The bill states that, if the taxpayer doesn’t indicate which payment method he prefers between direct deposit and a mailed check, a check will be mailed to the provided address. If the bill passes, it would go into effect for taxes collected this year, meaning taxes filed by April 15, 2015.

File photo

Arlington Property Values Up 5.8 Percent

by ARLnow.com | January 22, 2014 at 1:00 pm | 1,988 views | No Comments

Arlington County real estate assessmentProperty values in Arlington rose significantly over the past year despite high office vacancy rates.

Arlington County said today that its overall 2014 real estate assessments rose 5.8 percent. The growth was “fueled primarily by strength in the residential market, as well as new construction of commercial properties,” the county said.

The assessments for residential properties — single-family homes, condos and townhouses — rose 5.3 percent, to an average of $552,700.

Commercial real estate assessments were the biggest surprise, rising 5.4 percent over Calendar Year 2013. County staff projected in November that commercial assessments would be flat.

In addition to new construction, the county said that apartment and retail properties helped lead the growth in the commercial sector. Apartment assessments rose 4.8 percent while general commercial properties (retail) increased more than 10 percent. Office property values “rose slightly.”

Last year, residential property assessments increased 1 percent while commercial property assessments declined by 0.5 percent.

With real estate assessments up 5.8 percent this year, over the 2.6 percent projection, the county should get some welcome wiggle room for its upcoming Fiscal Year 2015 budget. This fall county staff projected a $20-25 million budget gap. The county says it still expects to face a budget gap, but didn’t list any specific projections.

“We are grateful that Arlington continues to show resilience and stability, despite ongoing tensions in the larger economy,” said Arlington County Manager Barbara Donnellan, in a press release. “I am pleased the budget gap is narrowed, but we still face expenditure pressures for both County and Schools.”

The County Board instructed Donnellan to come up with a budget that does not raise tax rates. The higher assessments, however, will serve as a defacto tax hike if rates remain the same — $1.006 per $100 of assessed value.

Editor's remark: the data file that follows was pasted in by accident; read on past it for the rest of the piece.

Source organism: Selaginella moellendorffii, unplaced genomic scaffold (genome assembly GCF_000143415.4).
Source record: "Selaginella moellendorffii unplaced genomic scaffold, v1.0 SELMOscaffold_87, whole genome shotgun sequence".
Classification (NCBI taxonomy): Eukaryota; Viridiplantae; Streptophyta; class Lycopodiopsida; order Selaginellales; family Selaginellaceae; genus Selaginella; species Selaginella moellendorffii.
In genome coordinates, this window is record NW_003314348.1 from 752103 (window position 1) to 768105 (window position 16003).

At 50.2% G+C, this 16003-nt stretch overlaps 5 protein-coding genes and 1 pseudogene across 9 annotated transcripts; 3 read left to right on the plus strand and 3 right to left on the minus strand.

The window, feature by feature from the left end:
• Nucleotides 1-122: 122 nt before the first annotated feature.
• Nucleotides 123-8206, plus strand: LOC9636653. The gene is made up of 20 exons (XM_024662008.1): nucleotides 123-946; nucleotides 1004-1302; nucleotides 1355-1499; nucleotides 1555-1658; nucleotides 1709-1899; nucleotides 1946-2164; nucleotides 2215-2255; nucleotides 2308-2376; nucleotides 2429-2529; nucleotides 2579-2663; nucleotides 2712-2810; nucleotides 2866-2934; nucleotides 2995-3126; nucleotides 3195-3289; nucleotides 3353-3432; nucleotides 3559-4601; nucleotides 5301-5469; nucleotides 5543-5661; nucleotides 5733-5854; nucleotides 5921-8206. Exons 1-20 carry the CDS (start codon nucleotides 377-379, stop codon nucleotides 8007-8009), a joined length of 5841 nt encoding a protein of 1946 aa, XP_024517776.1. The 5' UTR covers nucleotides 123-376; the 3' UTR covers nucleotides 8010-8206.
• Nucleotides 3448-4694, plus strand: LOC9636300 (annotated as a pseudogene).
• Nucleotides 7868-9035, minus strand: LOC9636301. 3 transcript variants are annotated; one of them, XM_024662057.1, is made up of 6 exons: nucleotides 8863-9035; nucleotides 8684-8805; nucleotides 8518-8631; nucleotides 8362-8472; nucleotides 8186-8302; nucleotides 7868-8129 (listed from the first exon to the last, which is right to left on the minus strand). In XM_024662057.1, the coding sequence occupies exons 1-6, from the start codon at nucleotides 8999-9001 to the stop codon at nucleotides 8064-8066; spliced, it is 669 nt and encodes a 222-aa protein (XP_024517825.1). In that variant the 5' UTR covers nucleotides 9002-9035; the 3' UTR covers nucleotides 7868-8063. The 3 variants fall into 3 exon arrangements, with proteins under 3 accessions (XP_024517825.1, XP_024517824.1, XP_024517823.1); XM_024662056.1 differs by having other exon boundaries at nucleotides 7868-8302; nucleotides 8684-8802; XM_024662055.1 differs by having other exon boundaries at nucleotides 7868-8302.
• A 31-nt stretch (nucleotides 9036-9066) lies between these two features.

The county press release says rising school enrollment in particular is putting pressure on county finances.

Arlington also faces a number of expenditure pressures, especially to support aging County infrastructure and Arlington’s population growth. For Fiscal Year (FY) 2015, the pressures include health care, retirement costs, new facilities and contractual cost increases, including Metro. Meanwhile, the County continues to invest in current and new infrastructure to maintain the high quality of services that are important to the long-term sustainability of the County.

Arlington’s largest expense is Arlington Public Schools, which represents approximately 45.6% of local tax revenue, and an investment of more than $18,000 per student. Continued year-over-year growth in school enrollment has put pressure on School facilities and educational costs.

As revenue is again expected to be less than projected expenditures, both the County and Schools will need to determine their priorities within these fiscal constraints. The County Manager and School Superintendent will present their proposed budgets to the County Board and School Board in late February. The County Board will set the real estate tax rate in April.

The real estate assessments were mailed today to property owners and are expected to be available online at 11:00 p.m.

Ask Me (Almost) Anything: Tax Tips for Early Birds

by ARLnow.com | January 15, 2014 at 1:00 pm | 1,388 views | No Comments

Bobby Grohs CPAWant to get a head start on your taxes rather than wait until the last minute?

It’s a good decision — by getting started now can avoid some headaches as the April 15 IRS tax filing deadline approaches.

For those early birds out there, local tax guru Bobby Grohs is back to dispense free tax-related advice.

A Certified Public Accountant and University of Maryland grad, Grohs started Arlington-based Tax Matters LLC in 1998. He specializes in “comprehensive tax and consulting services for clients ranging from individual taxpayers, small businesses and nonprofits located throughout the greater Washington metropolitan area.”

Grohs will be answering you questions in the comment section until 3:00 p.m. If you’d like to reach him after the discussion is over, head to the Tax Matters website, email info@mytaxmatters.com or call 703-593-7391.

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Volunteer Opportunities: The Holidays and Beyond

by Katie Pyzyk | December 12, 2013 at 12:00 pm | 730 views | No Comments

Volunteer Arlington logoDuring the holiday season, the need for volunteers is especially high, but it continues beyond the holidays as well.

There’s an immediate need for people to help this week with sorting and distributing donated coats, or next week with distributing donated children’s holiday gifts. In the coming months, people are asked to help out with tasks like income tax preparation.

Numerous opportunities can be found on the Volunteer Arlington website, such as the following: